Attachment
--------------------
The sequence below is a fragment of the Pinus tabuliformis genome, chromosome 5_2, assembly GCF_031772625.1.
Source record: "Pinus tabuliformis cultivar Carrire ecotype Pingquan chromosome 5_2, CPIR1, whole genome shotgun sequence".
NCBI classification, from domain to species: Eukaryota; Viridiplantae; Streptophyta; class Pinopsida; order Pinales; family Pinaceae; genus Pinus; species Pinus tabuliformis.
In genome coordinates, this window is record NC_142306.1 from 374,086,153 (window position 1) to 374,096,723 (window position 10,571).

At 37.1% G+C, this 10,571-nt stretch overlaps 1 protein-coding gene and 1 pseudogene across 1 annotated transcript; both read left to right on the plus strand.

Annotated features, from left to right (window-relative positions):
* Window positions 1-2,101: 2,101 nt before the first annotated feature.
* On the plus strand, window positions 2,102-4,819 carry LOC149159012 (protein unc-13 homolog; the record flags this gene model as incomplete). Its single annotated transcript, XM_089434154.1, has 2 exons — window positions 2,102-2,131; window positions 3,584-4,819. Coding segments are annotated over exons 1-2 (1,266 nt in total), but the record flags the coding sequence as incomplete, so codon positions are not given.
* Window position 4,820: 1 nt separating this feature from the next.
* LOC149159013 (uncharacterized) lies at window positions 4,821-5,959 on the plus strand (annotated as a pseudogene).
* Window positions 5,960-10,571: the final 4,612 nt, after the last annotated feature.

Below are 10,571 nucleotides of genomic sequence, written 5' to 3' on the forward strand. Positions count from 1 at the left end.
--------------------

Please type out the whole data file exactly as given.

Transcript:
The sequence below is a fragment of the Pinus tabuliformis genome, chromosome 5_2, assembly GCF_031772625.1.
Source record: "Pinus tabuliformis cultivar Carrire ecotype Pingquan chromosome 5_2, CPIR1, whole genome shotgun sequence".
NCBI classification, from domain to species: Eukaryota; Viridiplantae; Streptophyta; class Pinopsida; order Pinales; family Pinaceae; genus Pinus; species Pinus tabuliformis.
In genome coordinates, this window is record NC_142306.1 from 374,086,153 (window position 1) to 374,096,723 (window position 10,571).

At 37.1% G+C, this 10,571-nt stretch overlaps 1 protein-coding gene and 1 pseudogene across 1 annotated transcript; both read left to right on the plus strand.

Annotated features, from left to right (window-relative positions):
* Window positions 1-2,101: 2,101 nt before the first annotated feature.
* On the plus strand, window positions 2,102-4,819 carry LOC149159012 (protein unc-13 homolog; the record flags this gene model as incomplete). Its single annotated transcript, XM_089434154.1, has 2 exons — window positions 2,102-2,131; window positions 3,584-4,819. Coding segments are annotated over exons 1-2 (1,266 nt in total), but the record flags the coding sequence as incomplete, so codon positions are not given.
* Window position 4,820: 1 nt separating this feature from the next.
* LOC149159013 (uncharacterized) lies at window positions 4,821-5,959 on the plus strand (annotated as a pseudogene).
* Window positions 5,960-10,571: the final 4,612 nt, after the last annotated feature.

Below are 10,571 nucleotides of genomic sequence, written 5' to 3' on the forward strand. Positions count from 1 at the left end.